Property Tax in UK Law

Leading Cases
  • Haugesund Kommune v Depfa ACS Bank
    • Queen's Bench Division (Commercial Court)
    • 12 Fev 2010

    This conclusion renders it unnecessary to give separate consideration to the question of the actual authority of the individual officers of the municipalities to enter into the loan agreements. However in case it is relevant I should state that I can in any event see no basis upon which the officers concerned had authority to enter into the amendments to the loan agreements. It bore no relation to anything authorised by the resolution.

  • Fry v Salisbury House Estate Ltd ; Jones v City of London Real Property Company Ltd
    • House of Lords
    • 04 Abr 1930

    Now, the cardinal consideration in my judgment is that the income tax is only one tax, a tax on the income of the person whom it is sought to assess, and that the different Schedules are the modes in which the Statute directs this to be levied. That tax is to be levied on the income of the individual whom it is proposed to assess, but then you have to consider the nature, the constituent parts, of his income to see which Schedule you are to apply.

  • Whitney v Commissioners of Inland Revenue
    • House of Lords
    • 06 Nov 1925

    Now, there are three stages in the imposition of a tax: there is the declaration of liability, that is the part of the statute which determines what persons in respect of what property are liable. But assessment particularises the exact sum which a person liable has to pay. Lastly, come the methods of recovery, if the person taxed does not voluntarily pay.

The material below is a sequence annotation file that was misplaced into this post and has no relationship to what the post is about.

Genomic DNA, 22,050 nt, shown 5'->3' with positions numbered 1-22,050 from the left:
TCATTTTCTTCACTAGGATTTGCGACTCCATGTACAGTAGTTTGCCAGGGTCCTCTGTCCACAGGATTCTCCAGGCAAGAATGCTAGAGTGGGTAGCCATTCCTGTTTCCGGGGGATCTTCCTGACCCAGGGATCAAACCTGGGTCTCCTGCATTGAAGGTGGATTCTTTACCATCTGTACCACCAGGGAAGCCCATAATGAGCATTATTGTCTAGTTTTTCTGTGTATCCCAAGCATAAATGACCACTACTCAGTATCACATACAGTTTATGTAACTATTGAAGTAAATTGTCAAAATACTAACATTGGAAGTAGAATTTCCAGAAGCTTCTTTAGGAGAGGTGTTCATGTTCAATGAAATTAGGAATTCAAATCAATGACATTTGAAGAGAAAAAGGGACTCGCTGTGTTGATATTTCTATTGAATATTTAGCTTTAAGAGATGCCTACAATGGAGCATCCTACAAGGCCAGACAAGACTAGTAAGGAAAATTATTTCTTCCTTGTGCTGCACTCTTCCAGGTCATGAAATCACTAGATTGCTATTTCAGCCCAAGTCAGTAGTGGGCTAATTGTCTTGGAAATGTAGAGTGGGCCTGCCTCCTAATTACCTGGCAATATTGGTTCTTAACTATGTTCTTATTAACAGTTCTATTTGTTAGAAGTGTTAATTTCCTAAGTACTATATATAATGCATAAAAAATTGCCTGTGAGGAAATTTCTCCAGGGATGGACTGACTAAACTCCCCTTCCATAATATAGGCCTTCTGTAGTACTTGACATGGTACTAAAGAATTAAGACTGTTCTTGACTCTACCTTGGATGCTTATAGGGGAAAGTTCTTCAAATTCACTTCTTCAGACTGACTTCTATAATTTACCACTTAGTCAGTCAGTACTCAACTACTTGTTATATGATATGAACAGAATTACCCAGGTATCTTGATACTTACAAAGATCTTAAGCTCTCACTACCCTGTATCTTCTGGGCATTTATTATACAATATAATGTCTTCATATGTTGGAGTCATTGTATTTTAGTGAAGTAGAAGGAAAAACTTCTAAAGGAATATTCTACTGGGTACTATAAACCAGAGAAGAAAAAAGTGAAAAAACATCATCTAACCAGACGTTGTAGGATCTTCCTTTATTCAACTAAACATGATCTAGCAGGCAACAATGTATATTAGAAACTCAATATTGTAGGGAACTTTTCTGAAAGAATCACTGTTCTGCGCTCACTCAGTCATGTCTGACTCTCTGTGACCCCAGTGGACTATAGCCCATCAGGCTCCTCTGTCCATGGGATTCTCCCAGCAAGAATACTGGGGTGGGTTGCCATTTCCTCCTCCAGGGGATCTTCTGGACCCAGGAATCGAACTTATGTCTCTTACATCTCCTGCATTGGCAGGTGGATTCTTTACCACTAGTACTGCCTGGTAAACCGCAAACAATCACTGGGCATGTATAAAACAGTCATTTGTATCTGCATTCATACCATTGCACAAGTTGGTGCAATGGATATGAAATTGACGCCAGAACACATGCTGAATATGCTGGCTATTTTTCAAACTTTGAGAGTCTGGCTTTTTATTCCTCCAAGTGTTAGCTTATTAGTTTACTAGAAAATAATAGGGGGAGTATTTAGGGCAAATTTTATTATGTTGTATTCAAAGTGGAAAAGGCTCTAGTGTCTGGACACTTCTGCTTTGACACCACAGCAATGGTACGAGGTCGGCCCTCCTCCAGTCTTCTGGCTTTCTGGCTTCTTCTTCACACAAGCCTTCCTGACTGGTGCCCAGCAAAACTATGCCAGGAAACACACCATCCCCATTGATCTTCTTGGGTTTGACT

• Stack v Dowden
    • House of Lords
    • 25 Abr 2007

    The law has indeed moved on in response to changing social and economic conditions. The search is to ascertain the parties' shared intentions, actual, inferred or imputed, with respect to the property in the light of their whole course of conduct in relation to it.

  • Sieff v Fox
    • Chancery Division
    • 23 Jun 2005

    But I have no doubt that fiscal consequences may be relevant considerations which the trustees ought to take into account, and that a material difference between the intended and actual fiscal consequences of the act may be sufficient to bring the principle into play.

  • Craven (HM Inspector of Taxes) v White; Commissioners of Inland Revenue v Bowater Property Developments Ltd; Baylis (HM Inspector of Taxes) v Gregory
    • House of Lords
    • 21 Jul 1988

    The most important feature of the principle is that the series of transactions is to be regarded as a whole.

  • Pitt and another v Holt and another; Futter and another v Futter and Others
    • Court of Appeal (Civil Division)
    • 09 Mar 2011

    It will be voidable if, and only if, it can be shown to have been done in breach of fiduciary duty on the part of the trustees. If it is voidable, then it may be capable of being set aside at the suit of a beneficiary, but this would be subject to equitable defences and to the court's discretion. The trustees' duty to take relevant matters into account is a fiduciary duty, so an act done as a result of a breach of that duty is voidable.

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